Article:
We investigate the physics, chemistry, and techno-economics of CO2 storage underground

Our research includes exploring fundamental pore scale fluid dynamics, developing digital rocks analysis techniques, increasing the accuracy of field scale reservoir simulation, and evaluating the feasibility of scaling up CO2 storage to climate relevant scales.

Our Research Projects


BibTex format

author = {Andrews, E and Muggeridge, A and Jones, A and Krevor, S},
doi = {10.1016/j.fuel.2022.126155},
journal = {Fuel: the science and technology of fuel and energy},
pages = {1--15},
title = {Pore structure and wetting alteration combine to produce the low salinity effect on oil production},
url = {http://dx.doi.org/10.1016/j.fuel.2022.126155},
volume = {332},
year = {2023}

RIS format (EndNote, RefMan)

AB - Low salinity water flooding is a promising enhanced oil recovery technique that has been observed, in experiments over a range of scales, to increase oil production by up to 14% in some systems. However, there is still no way of reliably predicting which systems will respond favourably to the technique. This shortcoming is partly because of a relative lack of pore scale observations of low salinity water flooding. This has led to a poor understanding of how mechanisms on the scale of micrometres lead to changes in fluid distribution on the scale of centimetres to reservoir scales. In this work, we use X-ray micro-CT scanning to image unsteady state experiments of tertiary low salinity water flooding in Berea, Castlegate, and Bunter sandstone micro-cores. We observe fluid saturations and characterise the wetting state of samples using imagery of fluid–solid fractional wetting and pore occupancy analysis. In the Berea sample, we observed an additional oil recovery of 3 percentage points during low salinity water flooding, with large volumes of oil displaced from small pores but also re-trapping of mobilised oil in large pores. In the Bunter sandstone, we observed 4 percentage point additional recovery with significant displacement of oil from small pores and no significant retrapping of oil in large pores. However, in the Castlegate sample, we observed just 1 percentage point of additional recovery and relatively small volumes of oil mobilisation. We observe a significant wettability alteration towards more water-wet conditions in the Berea and Bunter sandstones, but no significant alteration in the Castlegate sample. We hypothesise that pore structure, specifically the topology of large pores impacted recovery. We find that poor connectivity of the largest pores in each sample is strongly correlated to additional recovery. This work is the first systematic comparison of the pore scale response to low salinity flooding across multiple sandstone samples. Moreover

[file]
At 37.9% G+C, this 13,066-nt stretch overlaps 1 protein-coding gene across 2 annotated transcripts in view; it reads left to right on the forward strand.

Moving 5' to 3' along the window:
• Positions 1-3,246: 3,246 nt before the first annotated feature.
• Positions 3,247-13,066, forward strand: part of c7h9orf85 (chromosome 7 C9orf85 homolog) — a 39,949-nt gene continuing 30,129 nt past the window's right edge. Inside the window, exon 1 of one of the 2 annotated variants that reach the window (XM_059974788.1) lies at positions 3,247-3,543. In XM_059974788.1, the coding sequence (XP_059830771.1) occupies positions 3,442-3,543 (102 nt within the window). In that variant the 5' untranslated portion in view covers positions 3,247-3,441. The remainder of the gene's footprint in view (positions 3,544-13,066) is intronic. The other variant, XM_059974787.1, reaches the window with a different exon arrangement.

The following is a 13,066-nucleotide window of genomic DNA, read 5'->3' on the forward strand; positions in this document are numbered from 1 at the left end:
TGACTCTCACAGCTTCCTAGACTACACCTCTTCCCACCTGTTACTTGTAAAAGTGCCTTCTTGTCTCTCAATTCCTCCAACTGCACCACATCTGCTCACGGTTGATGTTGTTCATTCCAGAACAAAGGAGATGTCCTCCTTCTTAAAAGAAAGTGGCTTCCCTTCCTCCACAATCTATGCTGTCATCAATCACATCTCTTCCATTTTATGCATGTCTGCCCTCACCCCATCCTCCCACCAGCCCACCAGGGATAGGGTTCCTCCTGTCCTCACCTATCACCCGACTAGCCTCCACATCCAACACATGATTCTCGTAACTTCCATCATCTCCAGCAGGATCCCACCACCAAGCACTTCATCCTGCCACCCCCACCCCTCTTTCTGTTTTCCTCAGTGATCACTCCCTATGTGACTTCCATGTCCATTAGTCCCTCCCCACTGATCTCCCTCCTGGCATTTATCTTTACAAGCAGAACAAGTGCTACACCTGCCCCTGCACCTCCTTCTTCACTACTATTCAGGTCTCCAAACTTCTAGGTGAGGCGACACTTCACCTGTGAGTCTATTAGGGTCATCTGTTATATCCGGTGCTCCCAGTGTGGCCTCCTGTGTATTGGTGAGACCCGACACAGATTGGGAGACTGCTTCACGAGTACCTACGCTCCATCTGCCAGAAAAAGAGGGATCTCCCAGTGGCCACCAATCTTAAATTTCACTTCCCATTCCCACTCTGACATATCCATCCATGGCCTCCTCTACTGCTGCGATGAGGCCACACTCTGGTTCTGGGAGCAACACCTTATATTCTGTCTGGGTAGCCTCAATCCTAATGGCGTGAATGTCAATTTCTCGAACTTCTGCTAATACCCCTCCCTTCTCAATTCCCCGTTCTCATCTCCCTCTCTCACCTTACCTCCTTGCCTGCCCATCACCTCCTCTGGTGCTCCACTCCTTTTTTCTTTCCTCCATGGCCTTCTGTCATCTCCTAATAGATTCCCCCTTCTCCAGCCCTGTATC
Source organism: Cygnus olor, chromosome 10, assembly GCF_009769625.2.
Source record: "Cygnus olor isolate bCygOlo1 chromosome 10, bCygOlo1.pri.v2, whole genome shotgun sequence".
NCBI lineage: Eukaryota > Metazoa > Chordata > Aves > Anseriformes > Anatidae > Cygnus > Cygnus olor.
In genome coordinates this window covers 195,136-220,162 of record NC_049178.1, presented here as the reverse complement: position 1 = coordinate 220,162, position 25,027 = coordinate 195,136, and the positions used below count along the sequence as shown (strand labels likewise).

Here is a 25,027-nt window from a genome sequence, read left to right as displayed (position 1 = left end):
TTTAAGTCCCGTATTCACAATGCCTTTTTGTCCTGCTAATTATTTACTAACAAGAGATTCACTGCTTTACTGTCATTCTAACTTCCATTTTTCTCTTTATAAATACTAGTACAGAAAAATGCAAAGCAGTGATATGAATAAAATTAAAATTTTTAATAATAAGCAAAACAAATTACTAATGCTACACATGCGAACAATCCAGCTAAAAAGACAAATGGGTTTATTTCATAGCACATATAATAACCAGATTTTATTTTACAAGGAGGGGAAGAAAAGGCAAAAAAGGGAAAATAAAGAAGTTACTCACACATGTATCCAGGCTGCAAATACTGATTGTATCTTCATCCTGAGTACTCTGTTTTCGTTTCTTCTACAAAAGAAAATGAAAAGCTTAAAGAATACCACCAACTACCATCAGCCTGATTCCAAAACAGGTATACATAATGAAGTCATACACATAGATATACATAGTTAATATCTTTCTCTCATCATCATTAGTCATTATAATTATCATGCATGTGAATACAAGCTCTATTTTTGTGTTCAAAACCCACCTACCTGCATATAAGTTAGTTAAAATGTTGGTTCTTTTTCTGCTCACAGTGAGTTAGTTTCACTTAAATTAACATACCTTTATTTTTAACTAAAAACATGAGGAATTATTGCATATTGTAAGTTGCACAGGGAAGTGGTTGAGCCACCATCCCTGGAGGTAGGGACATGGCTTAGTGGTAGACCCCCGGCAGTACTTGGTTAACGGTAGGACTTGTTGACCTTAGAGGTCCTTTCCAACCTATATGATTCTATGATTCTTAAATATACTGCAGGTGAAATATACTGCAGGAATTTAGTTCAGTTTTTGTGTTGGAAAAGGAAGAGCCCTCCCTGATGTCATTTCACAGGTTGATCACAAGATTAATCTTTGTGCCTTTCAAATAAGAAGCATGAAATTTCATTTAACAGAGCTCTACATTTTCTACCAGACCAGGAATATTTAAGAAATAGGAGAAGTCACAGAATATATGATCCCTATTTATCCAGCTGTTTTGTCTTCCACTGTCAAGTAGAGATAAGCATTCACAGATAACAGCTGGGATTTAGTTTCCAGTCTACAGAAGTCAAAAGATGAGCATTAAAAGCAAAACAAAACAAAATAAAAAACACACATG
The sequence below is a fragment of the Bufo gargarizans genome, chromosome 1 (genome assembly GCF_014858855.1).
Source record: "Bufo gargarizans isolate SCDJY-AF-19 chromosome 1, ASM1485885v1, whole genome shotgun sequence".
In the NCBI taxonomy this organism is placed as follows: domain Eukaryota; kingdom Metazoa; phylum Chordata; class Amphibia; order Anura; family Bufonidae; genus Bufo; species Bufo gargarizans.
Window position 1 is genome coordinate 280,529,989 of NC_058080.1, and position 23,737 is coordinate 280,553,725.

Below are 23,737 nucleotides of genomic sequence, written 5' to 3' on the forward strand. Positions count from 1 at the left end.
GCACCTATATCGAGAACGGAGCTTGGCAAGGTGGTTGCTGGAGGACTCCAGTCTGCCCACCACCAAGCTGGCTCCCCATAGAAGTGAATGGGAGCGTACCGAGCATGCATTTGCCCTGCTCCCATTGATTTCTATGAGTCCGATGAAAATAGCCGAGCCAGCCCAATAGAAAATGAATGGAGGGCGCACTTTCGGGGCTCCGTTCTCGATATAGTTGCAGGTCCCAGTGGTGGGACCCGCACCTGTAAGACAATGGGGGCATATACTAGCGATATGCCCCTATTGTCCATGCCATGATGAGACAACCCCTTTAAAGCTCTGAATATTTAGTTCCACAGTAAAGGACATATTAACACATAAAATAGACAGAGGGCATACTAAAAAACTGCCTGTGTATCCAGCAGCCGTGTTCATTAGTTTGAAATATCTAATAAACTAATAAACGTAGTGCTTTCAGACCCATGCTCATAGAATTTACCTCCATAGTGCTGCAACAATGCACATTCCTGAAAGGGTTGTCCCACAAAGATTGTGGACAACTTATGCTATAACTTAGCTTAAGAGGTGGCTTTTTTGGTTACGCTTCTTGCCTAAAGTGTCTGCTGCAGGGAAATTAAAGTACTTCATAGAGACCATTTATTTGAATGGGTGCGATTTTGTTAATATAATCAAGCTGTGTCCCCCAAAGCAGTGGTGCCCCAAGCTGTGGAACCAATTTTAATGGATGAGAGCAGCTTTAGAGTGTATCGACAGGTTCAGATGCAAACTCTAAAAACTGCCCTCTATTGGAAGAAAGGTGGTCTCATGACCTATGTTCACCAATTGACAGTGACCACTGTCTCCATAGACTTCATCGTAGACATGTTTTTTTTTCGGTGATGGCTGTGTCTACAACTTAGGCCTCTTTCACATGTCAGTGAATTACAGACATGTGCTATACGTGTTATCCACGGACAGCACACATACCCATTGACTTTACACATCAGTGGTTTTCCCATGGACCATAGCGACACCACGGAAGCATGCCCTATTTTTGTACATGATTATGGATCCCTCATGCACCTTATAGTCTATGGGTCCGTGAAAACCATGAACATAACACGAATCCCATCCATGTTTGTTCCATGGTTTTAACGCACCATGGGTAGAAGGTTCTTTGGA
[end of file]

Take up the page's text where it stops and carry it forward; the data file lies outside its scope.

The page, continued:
AU - Andrews,E
AU - Muggeridge,A
AU - Jones,A
AU - Krevor,S
DO - 10.1016/j.fuel.2022.126155
EP - 15
PY - 2023///
SN - 0016-2361
SP - 1
TI - Pore structure and wetting alteration combine to produce the low salinity effect on oil production
T2 - Fuel: the science and technology of fuel and energy
UR - http://dx.doi.org/10.1016/j.fuel.2022.126155
UR - https://www.webofscience.com/api/gateway?GWVersion=2&SrcApp=PARTNER_APP&SrcAuth=LinksAMR&KeyUT=WOS:000874586800005&DestLinkType=FullRecord&DestApp=ALL_WOS&UsrCustomerID=1ba7043ffcc86c417c072aa74d649202
UR - https://www.sciencedirect.com/science/article/pii/S0016236122029799?via%3Dihub
UR - http://hdl.handle.net/10044/1/100438
VL - 332
ER -